Editing path segments works similarly in Adobe applications. You can edit a path segment at any time, but editing existing segments is slightly different from drawing them. Keep the following tips in mind when editing segments:
If an anchor point connects two segments, moving that anchor point always changes both segments.
When drawing with the Pen tool, press Ctrl (Windows) or Command (Mac OS) to temporarily activate the last used selection tool (Illustrator) or the Direct Selection tool (InDesign and Photoshop) so that you can adjust segments you’ve already drawn.
When you initially draw a smooth point with the Pen tool, dragging the direction point changes the length of the direction line on both sides of the point. However, when you edit an existing smooth point with the Direct Selection tool, you change the length of the direction line only on the side you’re dragging.
In Illustrator or InDesign, if you’re simply trying to make a rectangle wider or narrower, it’s easier to select it with the Selection tool and resize it using one of the handles on the sides of its bounding box.
Using the Direct Selection tool on a straight segment moves the segment. However, when used on a curved segment, reshaping is unconstrained. Use the Reshape Segment cursor to reshape with touch input on touch-based devices and touch workspace. You can use it with the Direct Selection tool.
Hold the Shift key while reshaping with the Direct Selection tool to constrain the handles in the perpendicular direction. This enables you to reshape curves into semi-circular shapes. This also ensures that the handles are of equal length.
You can also apply a transformation, such as scaling or rotating, to a segment or anchor point.
In Illustrator, if you extend a path that ends in a smooth point, the new segment will be straight.
Select the endpoints.
If the endpoints are coincident (on top of each other), drag a marquee through or around both endpoints to select them.
Click the Connect Selected End Points button in the Control panel.
A. Selecting and joining coincident endpoints B. Selecting and joining noncoincident endpoints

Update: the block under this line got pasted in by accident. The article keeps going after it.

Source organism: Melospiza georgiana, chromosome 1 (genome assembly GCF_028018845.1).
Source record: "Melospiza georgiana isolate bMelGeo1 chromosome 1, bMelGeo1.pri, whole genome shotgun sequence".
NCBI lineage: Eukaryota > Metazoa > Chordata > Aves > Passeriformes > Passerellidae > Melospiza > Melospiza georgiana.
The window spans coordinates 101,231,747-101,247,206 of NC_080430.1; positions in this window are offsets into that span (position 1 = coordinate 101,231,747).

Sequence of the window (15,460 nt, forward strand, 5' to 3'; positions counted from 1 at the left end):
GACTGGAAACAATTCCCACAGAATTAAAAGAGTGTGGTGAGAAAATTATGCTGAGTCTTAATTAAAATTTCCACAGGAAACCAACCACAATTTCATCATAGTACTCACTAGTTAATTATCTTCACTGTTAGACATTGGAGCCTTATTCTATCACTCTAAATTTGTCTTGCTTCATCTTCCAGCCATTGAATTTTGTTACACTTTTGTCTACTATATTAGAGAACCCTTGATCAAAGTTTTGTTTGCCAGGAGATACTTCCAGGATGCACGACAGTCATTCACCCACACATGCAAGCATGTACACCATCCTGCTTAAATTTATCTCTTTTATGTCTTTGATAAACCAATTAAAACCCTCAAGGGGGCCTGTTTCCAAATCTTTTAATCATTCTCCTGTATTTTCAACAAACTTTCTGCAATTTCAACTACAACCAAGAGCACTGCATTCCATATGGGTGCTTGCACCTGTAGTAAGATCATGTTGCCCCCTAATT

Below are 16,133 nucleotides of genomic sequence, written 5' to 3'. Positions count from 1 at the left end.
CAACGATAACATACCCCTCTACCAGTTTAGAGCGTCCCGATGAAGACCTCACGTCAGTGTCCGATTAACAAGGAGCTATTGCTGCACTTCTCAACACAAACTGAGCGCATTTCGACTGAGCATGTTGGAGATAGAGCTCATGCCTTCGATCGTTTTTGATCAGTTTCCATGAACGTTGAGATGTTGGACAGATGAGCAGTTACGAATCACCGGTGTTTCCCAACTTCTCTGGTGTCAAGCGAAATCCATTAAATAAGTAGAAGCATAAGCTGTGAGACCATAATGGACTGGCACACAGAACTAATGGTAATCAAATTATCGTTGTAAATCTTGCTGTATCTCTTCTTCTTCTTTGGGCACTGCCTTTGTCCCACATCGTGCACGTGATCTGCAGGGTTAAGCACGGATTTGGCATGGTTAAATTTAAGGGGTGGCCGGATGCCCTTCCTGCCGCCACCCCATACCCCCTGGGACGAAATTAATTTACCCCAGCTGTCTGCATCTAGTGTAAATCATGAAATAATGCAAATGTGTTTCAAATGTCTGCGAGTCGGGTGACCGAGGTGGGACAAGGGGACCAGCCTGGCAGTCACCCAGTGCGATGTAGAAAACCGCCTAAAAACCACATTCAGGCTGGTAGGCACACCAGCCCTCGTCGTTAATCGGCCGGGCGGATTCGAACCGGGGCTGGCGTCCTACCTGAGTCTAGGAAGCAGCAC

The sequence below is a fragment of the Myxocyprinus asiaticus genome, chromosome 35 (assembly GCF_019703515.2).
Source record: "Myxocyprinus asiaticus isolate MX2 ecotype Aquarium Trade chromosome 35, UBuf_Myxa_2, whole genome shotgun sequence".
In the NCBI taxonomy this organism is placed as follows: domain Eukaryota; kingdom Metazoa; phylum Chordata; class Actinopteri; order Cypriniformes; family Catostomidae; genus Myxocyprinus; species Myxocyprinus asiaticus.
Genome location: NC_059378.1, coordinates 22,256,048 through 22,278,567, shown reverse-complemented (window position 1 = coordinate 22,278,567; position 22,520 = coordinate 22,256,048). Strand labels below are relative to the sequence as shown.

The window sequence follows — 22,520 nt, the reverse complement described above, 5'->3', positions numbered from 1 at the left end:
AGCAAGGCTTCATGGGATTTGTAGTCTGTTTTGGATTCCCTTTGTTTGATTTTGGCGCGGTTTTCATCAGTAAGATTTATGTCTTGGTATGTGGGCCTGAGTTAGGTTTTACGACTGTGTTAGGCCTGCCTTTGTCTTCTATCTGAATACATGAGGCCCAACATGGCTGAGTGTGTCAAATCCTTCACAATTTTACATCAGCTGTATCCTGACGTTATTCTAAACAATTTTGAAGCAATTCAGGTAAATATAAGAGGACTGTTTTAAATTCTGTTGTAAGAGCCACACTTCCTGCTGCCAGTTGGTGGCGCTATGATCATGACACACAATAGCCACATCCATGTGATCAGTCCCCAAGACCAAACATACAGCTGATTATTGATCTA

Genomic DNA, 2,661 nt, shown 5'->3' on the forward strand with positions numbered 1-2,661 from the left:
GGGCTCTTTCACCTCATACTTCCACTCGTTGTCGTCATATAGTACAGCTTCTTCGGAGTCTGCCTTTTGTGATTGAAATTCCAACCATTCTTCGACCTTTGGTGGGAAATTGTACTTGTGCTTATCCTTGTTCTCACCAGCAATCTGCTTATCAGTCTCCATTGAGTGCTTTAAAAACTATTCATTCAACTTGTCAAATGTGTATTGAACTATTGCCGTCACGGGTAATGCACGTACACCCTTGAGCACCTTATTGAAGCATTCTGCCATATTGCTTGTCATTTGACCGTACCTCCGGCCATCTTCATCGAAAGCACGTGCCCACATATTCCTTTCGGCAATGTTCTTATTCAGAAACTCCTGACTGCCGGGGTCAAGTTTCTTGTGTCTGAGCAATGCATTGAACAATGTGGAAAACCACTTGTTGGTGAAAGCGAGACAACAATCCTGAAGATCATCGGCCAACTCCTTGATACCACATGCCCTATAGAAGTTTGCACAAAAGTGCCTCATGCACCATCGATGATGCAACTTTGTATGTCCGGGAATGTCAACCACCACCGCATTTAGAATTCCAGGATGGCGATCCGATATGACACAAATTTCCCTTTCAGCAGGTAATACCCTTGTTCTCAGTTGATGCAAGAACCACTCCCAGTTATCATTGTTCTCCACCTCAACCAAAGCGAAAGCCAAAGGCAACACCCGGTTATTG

In Illustrator, only corner joins are used to join open paths.
Illustrator provides the option to join two or more open paths. To join one or more open paths, use the Selection tool to select the open paths and click Object > Path > Join. You can also use the keyboard shortcut Ctrl+J (Windows) or Cmd+J (Mac).
When anchor points are not overlapping, Illustrator adds a line segment to bridge the paths to join. While joining more than two paths, Illustrator first looks for and joins the paths that have end points stationed closest to each other. This process is repeated until all paths are joined. If you select only one path to join, it is converted into a closed path.
In this process, you may lose complex aspects of your art styles.
The output path has the appearance of the topmost path in the selection.
The join option only results in a corner join regardless of whether you select anchor points to join or the entire path. However, for overlapping anchor points, if you want the option to select a smooth or corner join, then use Ctrl+Shift+Alt+J (Windows) or Cmd+Shift+Option+J (Mac OS).
In Photoshop, you can move only anchor points in this manner.
Hold down the Shift key in addition to the arrow key to move 10 pixels at a time.
In Illustrator and InDesign, you can change the distance of a nudge by changing the Keyboard Increment preference. When you change the default increment, holding down Shift nudges 10 times the specified distance.
Select the entire path.
Select the Reshape tool (located under the Scale tool ).
Position the cursor over the anchor point or path segment that you want to act as a focal point (that is, a point that pulls selected path segments), and click.
If you click a path segment, a highlighted anchor point with a square around it is added to the path.
Shift-click more anchor points or path segments to act as focal points. You can highlight an unlimited number of anchor points or path segments.
Drag the highlighted anchor points to adjust the path.